The legal case against anthropocentrism

Deckha. Credit: UVic Photo Services

Animal law raises questions about the legal status of animals and conflicted role in agriculture.

Canada’s agriculture sector raises over 700 million animals for human consumption every year, and a growing body of legal scholarship is examining a dissonance that sits at the heart of those practices. The animal-based agriculture industry—meat, egg and dairy farming—largely governs itself in terms of how farmed animals are raised, operating according to non-enforceable industry codes for animal welfare. In contrast, “an increasing number of those involved in legal education are rethinking the law’s species-based hierarchy that places humans at the apex,” explains UVic law professor and Lansdowne Chair in Law, Maneesha Deckha.

For nearly 15 years, Deckha has taught courses in animal law—scholarship that has been recognized by two recent grants that will help extend her research. Deckha was awarded a SSHRC Insight Grant for a four-year research program to examine the legal issues around farmed animals’ vulnerability, and the conditions of confinement and natural behaviour deprivation at work in agribusiness.

Deckha’s work has also paved the way for the Brooks Institute for Animal Rights Law and Policy, a US-based independent think tank, to select UVic as one of two inaugural Canadian member institutions in The Brooks Animal Studies Academic Network (BASAN). BASAN brings together top animal law scholars from across North America, including law schools such as Yale and Harvard, to support advances in animal law, animal policy-making and related animal studies.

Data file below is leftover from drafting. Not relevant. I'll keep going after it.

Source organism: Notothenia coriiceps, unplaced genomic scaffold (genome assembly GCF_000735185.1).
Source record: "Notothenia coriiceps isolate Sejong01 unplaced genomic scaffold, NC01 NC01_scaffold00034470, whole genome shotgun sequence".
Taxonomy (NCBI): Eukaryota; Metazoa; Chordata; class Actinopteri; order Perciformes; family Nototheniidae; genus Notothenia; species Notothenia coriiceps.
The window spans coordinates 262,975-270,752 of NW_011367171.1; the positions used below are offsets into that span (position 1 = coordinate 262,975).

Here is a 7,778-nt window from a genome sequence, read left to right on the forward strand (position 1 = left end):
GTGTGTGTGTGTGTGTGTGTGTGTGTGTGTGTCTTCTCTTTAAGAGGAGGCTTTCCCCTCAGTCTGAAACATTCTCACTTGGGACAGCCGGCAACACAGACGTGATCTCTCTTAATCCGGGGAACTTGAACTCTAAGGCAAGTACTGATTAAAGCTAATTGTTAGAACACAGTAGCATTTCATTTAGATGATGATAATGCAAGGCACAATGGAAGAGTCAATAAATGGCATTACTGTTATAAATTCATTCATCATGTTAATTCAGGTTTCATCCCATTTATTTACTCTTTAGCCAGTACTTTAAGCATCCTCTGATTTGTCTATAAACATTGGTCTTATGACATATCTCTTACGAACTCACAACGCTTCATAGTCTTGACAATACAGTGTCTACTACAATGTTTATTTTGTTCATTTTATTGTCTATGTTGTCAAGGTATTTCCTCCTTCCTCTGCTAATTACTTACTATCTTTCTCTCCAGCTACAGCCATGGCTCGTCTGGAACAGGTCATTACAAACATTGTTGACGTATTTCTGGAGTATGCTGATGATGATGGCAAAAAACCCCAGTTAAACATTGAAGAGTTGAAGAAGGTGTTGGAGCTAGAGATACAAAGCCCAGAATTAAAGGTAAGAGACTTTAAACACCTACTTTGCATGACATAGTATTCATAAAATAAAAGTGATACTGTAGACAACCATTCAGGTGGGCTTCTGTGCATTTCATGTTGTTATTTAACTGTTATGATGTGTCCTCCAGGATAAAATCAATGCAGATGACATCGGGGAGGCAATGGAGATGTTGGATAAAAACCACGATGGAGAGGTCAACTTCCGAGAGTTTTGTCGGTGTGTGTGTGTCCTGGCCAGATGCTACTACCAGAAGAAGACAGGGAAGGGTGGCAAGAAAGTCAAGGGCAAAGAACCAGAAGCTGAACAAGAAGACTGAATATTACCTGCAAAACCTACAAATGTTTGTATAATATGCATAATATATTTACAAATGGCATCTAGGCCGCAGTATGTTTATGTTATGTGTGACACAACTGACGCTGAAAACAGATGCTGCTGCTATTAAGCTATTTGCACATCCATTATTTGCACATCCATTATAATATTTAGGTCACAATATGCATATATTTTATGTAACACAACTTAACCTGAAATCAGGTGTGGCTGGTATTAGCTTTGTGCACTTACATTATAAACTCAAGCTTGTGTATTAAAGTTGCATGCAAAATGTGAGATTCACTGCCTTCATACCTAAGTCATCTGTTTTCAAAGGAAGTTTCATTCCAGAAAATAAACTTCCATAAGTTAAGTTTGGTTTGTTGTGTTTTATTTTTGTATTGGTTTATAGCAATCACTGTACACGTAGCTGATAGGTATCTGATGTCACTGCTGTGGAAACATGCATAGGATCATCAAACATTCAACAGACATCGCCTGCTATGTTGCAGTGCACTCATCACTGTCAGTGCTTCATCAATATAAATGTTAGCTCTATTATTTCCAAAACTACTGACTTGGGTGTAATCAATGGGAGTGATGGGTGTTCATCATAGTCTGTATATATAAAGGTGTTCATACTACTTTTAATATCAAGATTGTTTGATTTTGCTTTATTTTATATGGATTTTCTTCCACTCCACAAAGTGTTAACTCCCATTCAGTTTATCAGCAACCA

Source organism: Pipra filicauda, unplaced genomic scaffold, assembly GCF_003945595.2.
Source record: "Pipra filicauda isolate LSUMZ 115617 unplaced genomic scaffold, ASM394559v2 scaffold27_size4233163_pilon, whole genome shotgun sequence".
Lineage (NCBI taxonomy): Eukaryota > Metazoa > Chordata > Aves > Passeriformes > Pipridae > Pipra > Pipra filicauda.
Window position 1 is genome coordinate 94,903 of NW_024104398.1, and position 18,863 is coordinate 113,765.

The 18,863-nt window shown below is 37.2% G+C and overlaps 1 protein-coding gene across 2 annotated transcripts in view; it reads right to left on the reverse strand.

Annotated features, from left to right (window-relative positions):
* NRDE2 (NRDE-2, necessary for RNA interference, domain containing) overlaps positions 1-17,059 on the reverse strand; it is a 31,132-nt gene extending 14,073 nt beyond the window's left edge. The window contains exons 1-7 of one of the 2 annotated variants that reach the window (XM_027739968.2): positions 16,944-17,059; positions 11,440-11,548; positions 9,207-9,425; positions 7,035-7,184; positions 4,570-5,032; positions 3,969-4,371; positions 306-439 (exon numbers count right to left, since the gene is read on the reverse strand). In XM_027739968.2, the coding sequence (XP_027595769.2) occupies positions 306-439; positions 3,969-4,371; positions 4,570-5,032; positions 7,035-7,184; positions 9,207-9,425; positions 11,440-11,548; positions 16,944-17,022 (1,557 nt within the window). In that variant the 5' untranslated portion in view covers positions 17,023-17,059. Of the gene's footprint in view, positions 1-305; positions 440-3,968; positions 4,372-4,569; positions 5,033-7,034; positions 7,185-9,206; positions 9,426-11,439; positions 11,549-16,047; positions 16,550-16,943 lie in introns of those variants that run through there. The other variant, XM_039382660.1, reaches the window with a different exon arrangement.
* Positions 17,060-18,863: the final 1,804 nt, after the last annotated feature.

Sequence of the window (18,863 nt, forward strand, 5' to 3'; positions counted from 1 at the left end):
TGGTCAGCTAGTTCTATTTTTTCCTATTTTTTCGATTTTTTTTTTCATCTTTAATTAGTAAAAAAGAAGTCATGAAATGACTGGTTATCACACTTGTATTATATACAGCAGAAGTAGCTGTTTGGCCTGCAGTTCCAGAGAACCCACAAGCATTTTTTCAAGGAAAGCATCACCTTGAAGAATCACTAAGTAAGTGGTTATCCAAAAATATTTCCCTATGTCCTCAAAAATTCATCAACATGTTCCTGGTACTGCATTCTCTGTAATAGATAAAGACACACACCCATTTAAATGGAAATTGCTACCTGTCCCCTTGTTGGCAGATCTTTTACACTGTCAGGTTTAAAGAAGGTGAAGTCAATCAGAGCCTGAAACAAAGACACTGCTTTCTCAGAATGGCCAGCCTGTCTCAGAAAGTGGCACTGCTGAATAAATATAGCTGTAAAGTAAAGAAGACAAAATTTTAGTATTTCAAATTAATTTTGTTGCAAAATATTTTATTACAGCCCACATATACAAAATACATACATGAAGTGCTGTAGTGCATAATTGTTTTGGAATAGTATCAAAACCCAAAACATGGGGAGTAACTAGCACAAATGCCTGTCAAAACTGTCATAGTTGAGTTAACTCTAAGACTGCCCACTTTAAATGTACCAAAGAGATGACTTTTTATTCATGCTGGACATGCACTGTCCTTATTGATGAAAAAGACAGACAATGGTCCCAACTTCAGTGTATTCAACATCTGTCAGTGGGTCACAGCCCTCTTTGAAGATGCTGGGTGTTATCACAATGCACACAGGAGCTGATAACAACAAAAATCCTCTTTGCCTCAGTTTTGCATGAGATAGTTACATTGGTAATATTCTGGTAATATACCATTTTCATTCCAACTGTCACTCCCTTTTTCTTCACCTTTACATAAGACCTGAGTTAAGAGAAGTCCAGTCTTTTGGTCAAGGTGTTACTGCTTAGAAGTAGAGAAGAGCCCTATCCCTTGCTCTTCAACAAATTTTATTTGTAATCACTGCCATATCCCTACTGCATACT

Such support comes at a critical time, with animal law and policy addressing global issues such as climate change, threats to species populations and extinction, rollbacks to wildlife protections, the global trade in wildlife and commercial exploitation of animals deemed livestock. The Brooks Institute engages additional projects such as the sentience and cognition of non-human animals, and stages annual summits in animal law, animal policy, and animal studies across multiple disciplines.

At UVic, Deckha also leads the Animals and Society Research Initiative (ASRI), an interdisciplinary working group promoting critical thinking on interspecies relations. ASRI brings together faculty, student and community scholars across multiple disciplines, including law, sociology, geography, philosophy, psychology, anthropology, and art history and visual studies.

ASRI’s highlight event for 2020 takes place on March 10, 2020: an inaugural lecture in animal rights law and policy by Kristen A. Stilt, the director of Harvard’s Animal Law & Policy Program, at 12:30 p.m. in Fraser 157. The initiative also hosts an annual Emerging Scholars Workshop for law students, graduate students and early career scholars, which will take place in Kelowna this May.


In this story

Keywords: law, agriculture, animals

People: Maneesha Deckha

Publication: The Ring

Related stories